48. R.E.M. is already mentioned as “mom rock’ – mom or dad regardless, when did it happen? At “Reveal” or already “New Adventures”?

  49. I also have to disagree with your take on Paul McCartney. Maybe I’m Amazed, Live and Let Die, the entire Album of Band on the Run, I think he was still being creatively leading edge post Beatles. Not to mention some experimental stuff that wasn’t widely popular.

    I noticed you also didn’t mention Queen. I guess it’s easy to trap a band in amber when a major creative force passes away. But I’d be curious about your take on their output while Freddy was still alive, especially in the later years…

  50. I remember having this discussion with friends about U2 as it was happening :<) We were noting that Actung and Zootopia were nothing like the songs we had loved a few years ago, and debating whether it was better to risk going stale by mining the same veins they'd tapped earlier, or burning out and fading away with failed experiments.

    Of course, some creative folk can have the best of both worlds, and it does take talent to get to places where predictably delivering your art to an audience is commercially viable.

  51. But, but, but, is Clapton Dad Rock or Grand-Dad Rock? Am I the last person who remembers the Yardbirds? (or Cream, Blind Faith, Derek…)

    What I’d really like to know is, does anybody listen to other genres than pop/rock? Roots, alt-country, newgrass? Hard to tell looking at ‘trending’ on Youtube.

  52. “Of course, their record collection from my childhood was largely Herb Alpert and Ray Conniff, so we’re probably just dunking on Sir Paul again.” When I bought a Herb Alpert Christmas album, I joked about becoming my parents (they had a LOT OF Tijuana Brass).

  53. “Vertigo” and “Discotheque” are but a handful of songs (literally) that I like, simply because they’ve never got the hardcore airplay that turned me off to the band for years on end.

    Haven’t really slipped into dad rock mode since I really detest the classic rock format that seems to be the rage these days. I usually listen to a lot of college radio, as well as niche radio stations, so there’s usually no chance in the sulfuric wasteland of drifting into dad rock.

    I agree with the point about certain music acts not really growing their fan base once they’ve been around awhile. It seems to me that only non-rock musical acts grow their fan base these days.

  54. I’m clapping my hands as I stand.
    It’s been years since I last read a music critic so good.
    Buuut, I have to confess that I, for 90% of the text, thought it was Athena’s critic.
    I was misdirected by “Dad Rock”.
    But it’s fine.
    Means this change is really going to work.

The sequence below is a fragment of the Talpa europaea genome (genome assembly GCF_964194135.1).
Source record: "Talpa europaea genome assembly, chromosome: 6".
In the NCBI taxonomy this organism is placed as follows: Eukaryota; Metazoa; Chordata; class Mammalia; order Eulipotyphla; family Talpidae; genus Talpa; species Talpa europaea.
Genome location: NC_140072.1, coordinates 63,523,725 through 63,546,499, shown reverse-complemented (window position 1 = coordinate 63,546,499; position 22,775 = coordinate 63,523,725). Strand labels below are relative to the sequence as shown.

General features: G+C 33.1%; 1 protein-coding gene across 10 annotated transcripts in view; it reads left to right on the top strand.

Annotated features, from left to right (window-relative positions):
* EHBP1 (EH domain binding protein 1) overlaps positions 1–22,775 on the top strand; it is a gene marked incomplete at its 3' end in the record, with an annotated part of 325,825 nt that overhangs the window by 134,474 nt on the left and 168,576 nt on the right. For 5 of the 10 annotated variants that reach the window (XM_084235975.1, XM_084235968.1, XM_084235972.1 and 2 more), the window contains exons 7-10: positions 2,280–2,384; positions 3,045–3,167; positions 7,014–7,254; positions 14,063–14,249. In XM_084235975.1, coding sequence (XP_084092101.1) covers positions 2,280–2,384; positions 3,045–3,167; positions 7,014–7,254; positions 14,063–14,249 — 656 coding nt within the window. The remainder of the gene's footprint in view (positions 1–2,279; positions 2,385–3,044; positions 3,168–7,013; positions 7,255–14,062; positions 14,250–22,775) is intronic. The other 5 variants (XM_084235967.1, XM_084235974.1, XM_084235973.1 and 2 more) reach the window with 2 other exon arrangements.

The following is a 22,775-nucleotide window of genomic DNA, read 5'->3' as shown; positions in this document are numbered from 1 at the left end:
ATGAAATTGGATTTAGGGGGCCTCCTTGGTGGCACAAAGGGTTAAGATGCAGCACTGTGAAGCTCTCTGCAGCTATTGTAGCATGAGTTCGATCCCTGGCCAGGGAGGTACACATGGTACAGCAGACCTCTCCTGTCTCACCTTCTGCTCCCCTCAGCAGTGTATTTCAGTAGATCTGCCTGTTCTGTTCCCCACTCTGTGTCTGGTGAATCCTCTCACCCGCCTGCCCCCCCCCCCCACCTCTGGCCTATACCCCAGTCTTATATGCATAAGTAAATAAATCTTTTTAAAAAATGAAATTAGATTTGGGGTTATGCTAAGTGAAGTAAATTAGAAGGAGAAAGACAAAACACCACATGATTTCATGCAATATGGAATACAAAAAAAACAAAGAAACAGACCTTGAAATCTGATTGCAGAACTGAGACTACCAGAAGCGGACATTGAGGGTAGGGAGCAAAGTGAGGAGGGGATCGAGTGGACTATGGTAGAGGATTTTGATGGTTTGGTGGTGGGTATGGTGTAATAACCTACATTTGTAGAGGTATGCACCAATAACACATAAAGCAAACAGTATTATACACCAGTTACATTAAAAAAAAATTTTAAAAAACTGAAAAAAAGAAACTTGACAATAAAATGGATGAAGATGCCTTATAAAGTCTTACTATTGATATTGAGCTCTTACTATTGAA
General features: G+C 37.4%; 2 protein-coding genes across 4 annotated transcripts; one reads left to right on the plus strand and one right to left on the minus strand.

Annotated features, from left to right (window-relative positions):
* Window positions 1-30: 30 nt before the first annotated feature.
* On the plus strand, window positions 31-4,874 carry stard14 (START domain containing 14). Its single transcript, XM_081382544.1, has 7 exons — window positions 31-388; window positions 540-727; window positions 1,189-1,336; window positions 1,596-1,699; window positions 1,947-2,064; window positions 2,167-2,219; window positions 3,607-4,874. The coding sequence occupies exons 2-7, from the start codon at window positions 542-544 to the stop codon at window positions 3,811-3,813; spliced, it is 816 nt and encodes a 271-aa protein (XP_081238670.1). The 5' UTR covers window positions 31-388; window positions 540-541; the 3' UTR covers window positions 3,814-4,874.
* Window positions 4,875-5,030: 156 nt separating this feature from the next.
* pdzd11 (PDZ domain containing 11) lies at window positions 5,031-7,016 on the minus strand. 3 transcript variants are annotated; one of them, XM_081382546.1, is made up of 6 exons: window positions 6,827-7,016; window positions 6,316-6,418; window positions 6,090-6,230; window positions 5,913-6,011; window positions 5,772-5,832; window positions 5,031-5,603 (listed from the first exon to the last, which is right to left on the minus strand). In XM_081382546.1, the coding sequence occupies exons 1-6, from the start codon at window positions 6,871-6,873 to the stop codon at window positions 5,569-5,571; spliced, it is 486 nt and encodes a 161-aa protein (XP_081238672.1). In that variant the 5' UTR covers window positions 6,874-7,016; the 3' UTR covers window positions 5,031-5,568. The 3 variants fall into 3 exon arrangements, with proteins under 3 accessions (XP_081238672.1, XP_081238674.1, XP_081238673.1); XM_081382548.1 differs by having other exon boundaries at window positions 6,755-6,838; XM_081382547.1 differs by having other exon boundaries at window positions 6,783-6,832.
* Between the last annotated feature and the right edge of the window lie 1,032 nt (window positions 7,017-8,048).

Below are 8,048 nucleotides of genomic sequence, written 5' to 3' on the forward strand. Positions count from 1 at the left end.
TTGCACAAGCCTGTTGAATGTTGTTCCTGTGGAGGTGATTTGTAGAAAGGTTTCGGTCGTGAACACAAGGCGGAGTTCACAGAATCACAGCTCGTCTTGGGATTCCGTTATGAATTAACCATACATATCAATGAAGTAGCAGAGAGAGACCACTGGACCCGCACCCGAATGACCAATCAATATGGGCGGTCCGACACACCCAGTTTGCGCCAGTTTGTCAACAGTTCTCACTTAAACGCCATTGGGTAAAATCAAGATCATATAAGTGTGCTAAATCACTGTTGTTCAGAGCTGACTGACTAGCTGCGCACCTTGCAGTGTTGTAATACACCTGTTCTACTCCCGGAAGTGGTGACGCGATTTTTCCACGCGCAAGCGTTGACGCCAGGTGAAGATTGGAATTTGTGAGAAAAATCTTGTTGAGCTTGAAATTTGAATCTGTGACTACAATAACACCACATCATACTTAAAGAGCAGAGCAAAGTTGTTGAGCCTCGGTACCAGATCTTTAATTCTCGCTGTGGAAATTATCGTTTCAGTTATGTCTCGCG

At least for me, there’s no way I can tell which one of you is writting until I see the initials at the end.
    Thanks for the critic, thanks for not being a “Dad Editor”.
    No wait… O.o

  55. Listened to the new Pretenders album over the weekend and was reminded of my personal belief that New Wave was really Punk, with actual musical skills. Likewise the Psychedelic Furs new album, although I don’t recall them being so angry and depressed Back in the Day.

    I wish I had time to go searching for the Great New Stuff, but I don’t. Never have, which is why various gatekeepers were so valuable. Sadly, they seem to have all retired.

  56. Dad Rock Criteria…

    Band is still creating music

    The music is like an AC/DC album (We’ve heard it before, and it is repackaged) It is as good as anything the band has already put out

    It will likely not impact future generations they way the old albums might

    After the band quits putting out albums…do they just become obscure to irrelevant or do they get to shine on as gleaming examples of awesomeness?

    Is it just the age old concept of the cream rises to the top?

    This seems a great deal like the sci-fi cannon discussion in that regard.

    Am I done? Probably.

    Oh yeah….WEEZER has been Dad Rock for years.

  57. Dad rock. A painful epithet, especially as I have been listening to Genesis (pre ‘Invisible Touch’) Yes (a band whose albums upto ‘Talk’ I dearly love but after that… Meh.
    Pink Floyd, never dad rock, and also King Crimson. Defy anyone who has seen Crimson in the last three years to apply that deadly epithet.
    Agree with previous poster, individual artists eg Gabriel, Richard Thompson, Suzanne Vega, all remain relevant whilst having awesome back catalogues. It’s a thin line to tread and one feels for musicians who are constantly struggling with the need to express artistic development and growth, yet need to pay the bills…
    Maybe Dad Rock should be celebrated. It is a sign of survival, and also brings joy to those who grew up listening to them all… But not Journey. That’s a step too far